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I think we all need to watch this film! On the one hand, it would seem very odd to me for Welles to use a Nazi to mask a theme, or even a sub-theme -- about homosexuality. On the other hand, sometimes the memory of a film's story isn't enough, when confronted with the possibilities of an alternate meaning, or one of its themes. We need to go back and look at everything again, in light of a possible different way of looking at a movie.

 

I saw High Noon many years ago; it wasn't until Maria Cooper Janis invited me to a screening of the restored print, with a panel, that my eyes were opened relative to its anti-McCarthyist message. Similarly, I'm sure many people could see Arthur Miller's play The Citadel, on the face of it about the persecution of witches in Salem, and not see the link to Miller's anti-McCarthyism message.

 

So -- keep an open mind, and watch the movie!  :)

I've seen THE STRANGER twice (good movie) and saw 0% homosexual overtones.  It's a movie about an evil hidden Nazi in the midst of an average nice small all-American town made a year after the most virulent horrifying war in history which was full of sadistic racist fascist murder.  Nothing more, nothing less.  Hidden Nazis have been searched for and found every year all across the globe and are still being found occasionally today nearly 70 years after VE Day.  Zero homosexual overtones.  Less than zero except in a few desperate minds.

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I've seen THE STRANGER twice (good movie) and saw 0% homosexual overtones.  It's a movie about an evil hidden Nazi in the midst of an average nice small all-American town made a year after the most virulent horrifying war in history which was full of sadistic racist fascist murder.  Nothing more, nothing less.  Hidden Nazis have been searched for and found every year all across the globe and are still being found occasionally today nearly 70 years after VE Day.  Zero homosexual overtones.  Less than zero except in a few desperate minds.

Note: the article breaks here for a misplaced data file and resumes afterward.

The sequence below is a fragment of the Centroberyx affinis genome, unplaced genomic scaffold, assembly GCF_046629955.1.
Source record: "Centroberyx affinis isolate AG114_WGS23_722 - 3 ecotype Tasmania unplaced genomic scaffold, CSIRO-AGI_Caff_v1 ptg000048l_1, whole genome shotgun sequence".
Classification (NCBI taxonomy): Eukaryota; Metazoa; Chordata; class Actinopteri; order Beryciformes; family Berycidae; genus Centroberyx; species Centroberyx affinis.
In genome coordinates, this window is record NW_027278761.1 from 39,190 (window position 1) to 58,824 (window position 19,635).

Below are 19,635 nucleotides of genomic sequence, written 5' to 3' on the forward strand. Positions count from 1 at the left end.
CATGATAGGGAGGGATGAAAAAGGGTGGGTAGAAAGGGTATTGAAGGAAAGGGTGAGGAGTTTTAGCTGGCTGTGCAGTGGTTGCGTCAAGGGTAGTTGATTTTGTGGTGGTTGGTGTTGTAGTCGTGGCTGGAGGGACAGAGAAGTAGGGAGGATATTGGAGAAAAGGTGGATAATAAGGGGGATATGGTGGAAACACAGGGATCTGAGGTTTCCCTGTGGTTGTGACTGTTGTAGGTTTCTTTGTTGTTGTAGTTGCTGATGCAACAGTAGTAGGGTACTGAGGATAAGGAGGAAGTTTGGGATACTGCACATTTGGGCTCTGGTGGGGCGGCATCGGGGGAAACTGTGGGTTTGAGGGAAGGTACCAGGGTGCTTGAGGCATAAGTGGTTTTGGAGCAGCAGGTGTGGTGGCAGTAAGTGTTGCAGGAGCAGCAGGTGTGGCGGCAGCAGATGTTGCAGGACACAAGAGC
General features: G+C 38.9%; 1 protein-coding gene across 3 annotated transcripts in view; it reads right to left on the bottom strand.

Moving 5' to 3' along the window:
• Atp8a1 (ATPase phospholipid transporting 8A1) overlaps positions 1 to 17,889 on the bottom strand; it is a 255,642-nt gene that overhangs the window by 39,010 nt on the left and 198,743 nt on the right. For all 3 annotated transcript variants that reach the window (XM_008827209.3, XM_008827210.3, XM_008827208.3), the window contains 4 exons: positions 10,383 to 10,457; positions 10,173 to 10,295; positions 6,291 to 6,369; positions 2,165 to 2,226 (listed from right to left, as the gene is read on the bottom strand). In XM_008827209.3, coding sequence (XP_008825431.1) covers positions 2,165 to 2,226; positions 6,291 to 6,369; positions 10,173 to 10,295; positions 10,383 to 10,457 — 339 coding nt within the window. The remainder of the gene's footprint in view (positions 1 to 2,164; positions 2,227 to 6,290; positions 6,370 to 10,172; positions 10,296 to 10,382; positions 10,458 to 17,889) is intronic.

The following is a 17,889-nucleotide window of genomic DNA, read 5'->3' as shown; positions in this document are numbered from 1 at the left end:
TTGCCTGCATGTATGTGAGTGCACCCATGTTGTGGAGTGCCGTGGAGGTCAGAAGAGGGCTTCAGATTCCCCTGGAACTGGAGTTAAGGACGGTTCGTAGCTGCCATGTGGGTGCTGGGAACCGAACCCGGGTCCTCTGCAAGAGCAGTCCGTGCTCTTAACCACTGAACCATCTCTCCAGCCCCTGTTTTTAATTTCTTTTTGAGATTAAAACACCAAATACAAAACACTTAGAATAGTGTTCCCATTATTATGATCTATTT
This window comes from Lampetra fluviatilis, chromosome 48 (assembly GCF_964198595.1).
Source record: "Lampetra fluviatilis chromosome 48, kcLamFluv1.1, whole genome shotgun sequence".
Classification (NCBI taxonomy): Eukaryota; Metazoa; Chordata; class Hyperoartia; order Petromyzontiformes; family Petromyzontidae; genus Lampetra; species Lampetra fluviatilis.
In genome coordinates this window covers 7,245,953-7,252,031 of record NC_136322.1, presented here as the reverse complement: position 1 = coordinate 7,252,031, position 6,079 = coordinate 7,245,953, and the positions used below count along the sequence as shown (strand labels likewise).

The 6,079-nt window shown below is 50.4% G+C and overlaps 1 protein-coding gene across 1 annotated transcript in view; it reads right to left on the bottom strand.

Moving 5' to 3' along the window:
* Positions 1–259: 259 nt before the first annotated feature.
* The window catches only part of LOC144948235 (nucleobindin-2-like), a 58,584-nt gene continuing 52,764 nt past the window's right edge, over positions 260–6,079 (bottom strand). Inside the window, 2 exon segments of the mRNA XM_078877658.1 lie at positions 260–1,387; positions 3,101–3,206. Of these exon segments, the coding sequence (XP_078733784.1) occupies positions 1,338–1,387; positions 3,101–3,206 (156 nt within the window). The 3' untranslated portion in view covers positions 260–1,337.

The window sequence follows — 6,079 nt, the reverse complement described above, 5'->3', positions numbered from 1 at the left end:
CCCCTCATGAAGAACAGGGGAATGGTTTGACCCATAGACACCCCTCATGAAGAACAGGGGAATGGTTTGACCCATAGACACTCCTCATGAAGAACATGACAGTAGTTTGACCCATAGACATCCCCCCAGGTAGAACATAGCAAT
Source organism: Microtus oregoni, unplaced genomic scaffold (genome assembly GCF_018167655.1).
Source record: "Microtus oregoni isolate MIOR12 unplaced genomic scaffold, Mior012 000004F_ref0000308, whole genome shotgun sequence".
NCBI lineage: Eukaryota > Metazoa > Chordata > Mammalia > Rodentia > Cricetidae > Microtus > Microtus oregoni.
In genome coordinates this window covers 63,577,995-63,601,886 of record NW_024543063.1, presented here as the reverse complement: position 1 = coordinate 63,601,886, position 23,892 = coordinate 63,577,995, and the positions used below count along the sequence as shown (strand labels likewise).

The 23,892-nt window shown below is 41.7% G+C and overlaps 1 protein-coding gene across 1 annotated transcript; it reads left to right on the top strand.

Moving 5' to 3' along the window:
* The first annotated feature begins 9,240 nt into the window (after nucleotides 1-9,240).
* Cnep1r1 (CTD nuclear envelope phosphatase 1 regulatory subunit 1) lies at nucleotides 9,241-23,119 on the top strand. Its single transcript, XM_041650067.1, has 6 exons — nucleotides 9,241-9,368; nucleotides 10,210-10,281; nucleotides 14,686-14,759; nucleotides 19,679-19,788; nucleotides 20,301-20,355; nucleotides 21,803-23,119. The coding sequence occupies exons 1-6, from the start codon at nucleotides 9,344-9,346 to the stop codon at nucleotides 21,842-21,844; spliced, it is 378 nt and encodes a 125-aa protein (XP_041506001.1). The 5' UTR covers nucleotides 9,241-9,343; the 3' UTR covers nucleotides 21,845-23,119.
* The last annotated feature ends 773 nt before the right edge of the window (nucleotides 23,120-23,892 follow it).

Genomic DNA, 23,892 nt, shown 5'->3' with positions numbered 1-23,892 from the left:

Well Rover, sounds like you've about covered it. But I'm still keeping an open mind, because even setting the gay theme aside, a great artist like Welles always presents a multi-layered movie with possibilities for interpretation. It must be about something else as well. A few years ago, I went to see Went the Day Well, a restored print of a 1942 British movie about Germans invading England. At the time -- it was made during the war -- it was seen as an effective piece of war propaganda. Upon re-release a few years ago, the NY Times critic wrote: "Home-front propaganda has rarely seemed so cutthroat or so cunning."  It turned out that the film also had a sub-theme, unnoticed in the heat of war, about how bloodthirsty the responses of the sweet English villagers could be.

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Sometimes it's good to step back and recall the words of Mark Twain, who wrote this in the introduction to The Adventures of Huckleberry Finn:  "Persons attempting to find a motive in this narrative will be prosecuted; persons attempting to find a moral in it will be banished; persons attempting to find a plot in it will be shot."

 

Of course, the more appropriate quotation for this thread is the one often attributed (correctly or not) to Freud, who allegedly said "sometimes a cigar ...," well, you know the rest.

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Sometimes it's good to step back and recall the words of Mark Twain, who wrote this in the introduction to The Adventures of Huckleberry Finn:  "Persons attempting to find a motive in this narrative will be prosecuted; persons attempting to find a moral in it will be banished; persons attempting to find a plot in it will be shot."

 

Of course, the more appropriate quotation for this thread is the one often attributed (correctly or not) to Freud, who allegedly said "sometimes a cigar ...," well, you know the rest.

Just so you know, I thought about using the cigar quote, but resisted!  :) But of course the people who think High Noon or The Crucible are just about their more surface themes would use Dr. Freud's quote.

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Just so you know, I thought about using the cigar quote, but resisted!  :) But of course the people who think High Noon or The Citadel are just about their more surface themes would use Dr. Freud's quote.

 

It's not "The Citadel", it's "The Crucible".

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It's not "The Citadel", it's "The Crucible".